Membership evidence

Unions must include evidence of membership when making an application to be certified to represent a group of employees. The group of employees a union applies to represent is called a proposed bargaining unit.

The membership evidence is intended to show that the union has the support of a minimum percentage of the employees in the proposed bargaining unit. This is called threshold support.

A union needs to show threshold support before the Labour Relations Board will order a vote among the employees in the group. The Board looks at the membership evidence to see whether the threshold support requirement is met.

The percentage of threshold support depends on the type of application for certification.

There are two types of membership evidence the Board will accept:

  • copies of membership cards signed by the employee within six months of the date of the application for certification, or
  • proof of dues payment to the union within six months of the date of application, if a membership card was signed more than six months before the date of application

The Board treats membership evidence as confidential information. This is why a union does not, and should not, give copies to the other parties, usually the employer, when they file the application.

The Board reviews the membership cards to make sure they meet the requirements in the Labour Relations Regulation, Part 2 - Membership evidence

A membership card needs to:

  • have the minimum wording set out in the Regulation
  • be signed and dated at the same time by the individual named on the membership card
  • be signed within six months of the application date 

Important things to remember:

  • another person can't sign the card for you 
  • write the date so the Board can clearly tell when the card was signed
  • we encourage you to refer to the month using letters, not numbers, to avoid any ambiguity, e.g. 10 SEPT not 10/09

​​​​A union can file electronic membership cards if the cards meet the membership evidence requirements and are created by a software platform with an acceptable audit trail, such as Adobe E-Sign.

 Read the Working Enterprises, BCLRB No. B67/2016 (738 KB) decision that describes audit requirements for electronic membership cards.

If the Board isn't satisfied these requirements have been met, the membership card will be rejected and won't count towards the calculation of threshold.

The Board may also reject membership cards if it decides the card doesn't reflect the true wishes of the employee. For example:

  • there were fraudulent or illegal organizing tactics,
  • the card was signed due to coercion or intimidation, or
  • misrepresentations were made which render the card conditional or equivocal

If the rejected membership cards mean threshold is not met, the Board may dismiss the application.

When the union makes an application for certification it must include copies of union membership cards to show it has threshold support.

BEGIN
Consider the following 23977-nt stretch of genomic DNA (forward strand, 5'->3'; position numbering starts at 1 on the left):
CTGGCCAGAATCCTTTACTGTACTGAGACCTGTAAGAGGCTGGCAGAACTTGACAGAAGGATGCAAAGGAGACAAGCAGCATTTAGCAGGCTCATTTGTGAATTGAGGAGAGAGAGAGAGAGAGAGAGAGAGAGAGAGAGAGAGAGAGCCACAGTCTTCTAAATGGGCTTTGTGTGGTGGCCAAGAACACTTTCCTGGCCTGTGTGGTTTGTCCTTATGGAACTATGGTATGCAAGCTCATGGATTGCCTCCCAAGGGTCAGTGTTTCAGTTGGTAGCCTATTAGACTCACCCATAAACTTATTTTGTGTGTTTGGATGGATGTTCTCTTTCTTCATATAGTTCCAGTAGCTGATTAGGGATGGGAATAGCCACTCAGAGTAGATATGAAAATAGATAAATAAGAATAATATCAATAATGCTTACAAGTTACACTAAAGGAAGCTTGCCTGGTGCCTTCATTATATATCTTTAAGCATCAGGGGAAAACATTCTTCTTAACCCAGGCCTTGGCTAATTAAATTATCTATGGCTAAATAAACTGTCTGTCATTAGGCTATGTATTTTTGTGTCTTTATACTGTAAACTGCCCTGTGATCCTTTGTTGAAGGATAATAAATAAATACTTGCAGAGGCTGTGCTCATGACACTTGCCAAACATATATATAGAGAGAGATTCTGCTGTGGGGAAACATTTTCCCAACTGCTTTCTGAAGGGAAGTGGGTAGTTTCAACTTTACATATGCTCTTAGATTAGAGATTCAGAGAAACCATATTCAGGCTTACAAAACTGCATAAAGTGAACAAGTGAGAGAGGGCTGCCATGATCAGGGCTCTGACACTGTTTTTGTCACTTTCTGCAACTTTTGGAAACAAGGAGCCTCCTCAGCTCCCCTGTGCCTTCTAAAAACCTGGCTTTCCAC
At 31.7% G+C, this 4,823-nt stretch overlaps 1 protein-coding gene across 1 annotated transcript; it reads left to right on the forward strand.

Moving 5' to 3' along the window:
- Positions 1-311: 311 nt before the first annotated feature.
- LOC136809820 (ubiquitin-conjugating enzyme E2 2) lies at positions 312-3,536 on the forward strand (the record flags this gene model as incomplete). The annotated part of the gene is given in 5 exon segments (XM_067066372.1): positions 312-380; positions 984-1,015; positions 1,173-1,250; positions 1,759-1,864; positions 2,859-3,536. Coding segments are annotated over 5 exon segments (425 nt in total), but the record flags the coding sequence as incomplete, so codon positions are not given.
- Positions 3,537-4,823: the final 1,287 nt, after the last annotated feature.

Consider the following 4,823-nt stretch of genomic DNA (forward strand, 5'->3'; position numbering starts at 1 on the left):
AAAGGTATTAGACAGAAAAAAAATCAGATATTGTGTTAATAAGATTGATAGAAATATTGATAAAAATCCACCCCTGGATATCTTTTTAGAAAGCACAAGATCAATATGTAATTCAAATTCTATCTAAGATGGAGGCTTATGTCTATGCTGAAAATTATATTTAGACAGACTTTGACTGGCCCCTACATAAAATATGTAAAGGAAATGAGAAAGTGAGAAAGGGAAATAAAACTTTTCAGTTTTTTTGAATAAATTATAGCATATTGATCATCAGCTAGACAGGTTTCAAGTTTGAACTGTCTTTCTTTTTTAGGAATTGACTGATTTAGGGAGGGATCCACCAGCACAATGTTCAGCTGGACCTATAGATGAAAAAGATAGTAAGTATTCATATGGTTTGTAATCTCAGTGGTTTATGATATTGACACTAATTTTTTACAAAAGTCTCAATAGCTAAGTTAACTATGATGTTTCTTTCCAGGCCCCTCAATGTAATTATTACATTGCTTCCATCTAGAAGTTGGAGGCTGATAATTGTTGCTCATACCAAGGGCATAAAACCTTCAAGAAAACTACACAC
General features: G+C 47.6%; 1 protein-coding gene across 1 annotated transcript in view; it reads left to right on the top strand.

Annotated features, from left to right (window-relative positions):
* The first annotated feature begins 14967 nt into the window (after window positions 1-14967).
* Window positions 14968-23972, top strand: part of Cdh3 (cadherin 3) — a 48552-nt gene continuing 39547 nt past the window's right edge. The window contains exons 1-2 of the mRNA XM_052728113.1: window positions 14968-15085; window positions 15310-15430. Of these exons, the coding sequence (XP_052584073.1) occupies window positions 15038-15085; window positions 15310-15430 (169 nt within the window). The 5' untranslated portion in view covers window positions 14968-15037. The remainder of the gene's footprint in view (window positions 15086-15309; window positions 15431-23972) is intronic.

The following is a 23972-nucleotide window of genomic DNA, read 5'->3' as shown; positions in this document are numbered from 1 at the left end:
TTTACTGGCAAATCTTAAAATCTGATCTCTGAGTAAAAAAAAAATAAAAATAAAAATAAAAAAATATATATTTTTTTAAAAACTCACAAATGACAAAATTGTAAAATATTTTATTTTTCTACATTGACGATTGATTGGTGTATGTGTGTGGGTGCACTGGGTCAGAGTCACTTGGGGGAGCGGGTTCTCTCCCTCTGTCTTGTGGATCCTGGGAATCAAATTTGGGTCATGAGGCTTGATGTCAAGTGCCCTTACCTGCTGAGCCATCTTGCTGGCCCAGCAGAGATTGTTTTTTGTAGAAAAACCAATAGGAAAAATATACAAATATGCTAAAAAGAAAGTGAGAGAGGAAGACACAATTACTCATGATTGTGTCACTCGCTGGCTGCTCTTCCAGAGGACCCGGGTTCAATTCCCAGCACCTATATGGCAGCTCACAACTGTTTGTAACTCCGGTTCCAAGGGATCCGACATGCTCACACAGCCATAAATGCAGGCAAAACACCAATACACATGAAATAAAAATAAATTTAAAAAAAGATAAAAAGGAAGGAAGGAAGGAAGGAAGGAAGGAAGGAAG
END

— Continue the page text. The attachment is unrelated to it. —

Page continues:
The union must keep the original membership cards because the Board may ask to inspect the paper cards or the audit trail if the union filed electronic membership evidence.

When the union files membership evidence with an application by email, the membership cards must be:

  • scanned and attached in pdf format
  • scanned in color
  • scanned clearly, so that the cards are legible
  • submitted as a single pdf document, without a password (the Board will add its own password upon receipt)

If an employee signs a membership card but changes their mind, they can revoke (withdraw) their membership card filed in support of the union's application.

To do this, the employee must sign a written statement that clearly says they want to cancel or revoke their membership in the union.

The Board must receive the statement before midnight on the day the union filed its application. The statement must be sent to both the union and the Board.

If the statement meets these requirements and is filed on time, the revoked membership card will not be counted in deciding whether the union has met threshold.

Leading decisions:

Leading decisions provide useful information on how the Labour Relations Board applies the Labour Relations Code (the Code) and information on what is or is not covered by the Code.


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This page was last updated: 2021-04-06

Disclaimer: The information on this website is provided for general purposes only and is not legal advice. This information is subject to the Labour Relations Code, the Labour Relations Board Rules, the Labour Relations Regulation and the published decisions of the Board

The Labour Relations Board acknowledges the traditional territories of the many diverse Indigenous Peoples in the geographic area we serve. With gratitude and respect, we acknowledge that the Board’s office is located on the traditional unceded territories of the Coast Salish peoples, including the territories of the xʷməθkʷəy̓əm (Musqueam), Skwxwú7mesh (Squamish), and səlil̓wətaʔɬ (Tsleil-Waututh) Nations.